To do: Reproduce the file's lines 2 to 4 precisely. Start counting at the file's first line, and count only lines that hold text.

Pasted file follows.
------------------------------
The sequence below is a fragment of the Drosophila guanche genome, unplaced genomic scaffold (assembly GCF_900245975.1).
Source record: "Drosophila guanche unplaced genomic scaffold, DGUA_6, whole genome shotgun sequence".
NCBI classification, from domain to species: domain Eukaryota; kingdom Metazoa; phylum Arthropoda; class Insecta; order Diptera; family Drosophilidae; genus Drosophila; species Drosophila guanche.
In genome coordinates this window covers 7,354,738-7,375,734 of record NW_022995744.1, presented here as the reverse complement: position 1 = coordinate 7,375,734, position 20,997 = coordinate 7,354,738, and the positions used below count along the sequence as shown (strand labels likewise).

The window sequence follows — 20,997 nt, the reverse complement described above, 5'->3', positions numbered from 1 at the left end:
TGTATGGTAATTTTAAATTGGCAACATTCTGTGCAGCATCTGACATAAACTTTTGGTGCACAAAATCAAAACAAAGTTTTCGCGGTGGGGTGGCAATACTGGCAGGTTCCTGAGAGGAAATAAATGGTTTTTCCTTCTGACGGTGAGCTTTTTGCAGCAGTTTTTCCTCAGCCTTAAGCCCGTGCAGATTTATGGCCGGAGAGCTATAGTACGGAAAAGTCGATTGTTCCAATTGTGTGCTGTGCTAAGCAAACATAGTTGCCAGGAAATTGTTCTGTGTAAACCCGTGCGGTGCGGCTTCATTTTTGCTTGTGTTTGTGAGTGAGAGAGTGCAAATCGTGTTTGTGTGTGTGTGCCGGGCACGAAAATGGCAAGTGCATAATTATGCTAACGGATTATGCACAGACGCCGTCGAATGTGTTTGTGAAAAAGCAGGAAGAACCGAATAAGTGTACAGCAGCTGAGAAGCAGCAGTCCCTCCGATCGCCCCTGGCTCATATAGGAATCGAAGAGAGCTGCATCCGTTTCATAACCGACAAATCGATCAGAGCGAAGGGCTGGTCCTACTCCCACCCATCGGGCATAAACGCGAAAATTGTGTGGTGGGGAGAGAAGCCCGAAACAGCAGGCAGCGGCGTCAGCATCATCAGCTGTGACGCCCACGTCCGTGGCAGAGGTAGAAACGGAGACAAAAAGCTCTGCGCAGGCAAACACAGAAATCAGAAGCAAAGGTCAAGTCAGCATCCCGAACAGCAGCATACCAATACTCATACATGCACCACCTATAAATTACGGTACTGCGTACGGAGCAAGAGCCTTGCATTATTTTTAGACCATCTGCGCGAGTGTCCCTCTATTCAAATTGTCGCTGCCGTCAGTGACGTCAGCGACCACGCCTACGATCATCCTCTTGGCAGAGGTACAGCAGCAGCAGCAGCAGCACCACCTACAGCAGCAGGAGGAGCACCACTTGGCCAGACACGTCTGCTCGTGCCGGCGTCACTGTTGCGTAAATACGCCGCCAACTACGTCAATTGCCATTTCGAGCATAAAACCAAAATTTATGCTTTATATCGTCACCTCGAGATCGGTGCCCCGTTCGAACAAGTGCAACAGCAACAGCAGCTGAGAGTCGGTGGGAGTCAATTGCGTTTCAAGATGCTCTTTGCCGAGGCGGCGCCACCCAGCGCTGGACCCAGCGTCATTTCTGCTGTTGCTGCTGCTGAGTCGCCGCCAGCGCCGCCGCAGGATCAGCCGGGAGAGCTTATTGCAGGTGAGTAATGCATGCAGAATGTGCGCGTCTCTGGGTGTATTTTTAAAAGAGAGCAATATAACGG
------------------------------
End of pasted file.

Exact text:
Source record: "Drosophila guanche unplaced genomic scaffold, DGUA_6, whole genome shotgun sequence".
NCBI classification, from domain to species: domain Eukaryota; kingdom Metazoa; phylum Arthropoda; class Insecta; order Diptera; family Drosophilidae; genus Drosophila; species Drosophila guanche.
In genome coordinates this window covers 7,354,738-7,375,734 of record NW_022995744.1, presented here as the reverse complement: position 1 = coordinate 7,375,734, position 20,997 = coordinate 7,354,738, and the positions used below count along the sequence as shown (strand labels likewise).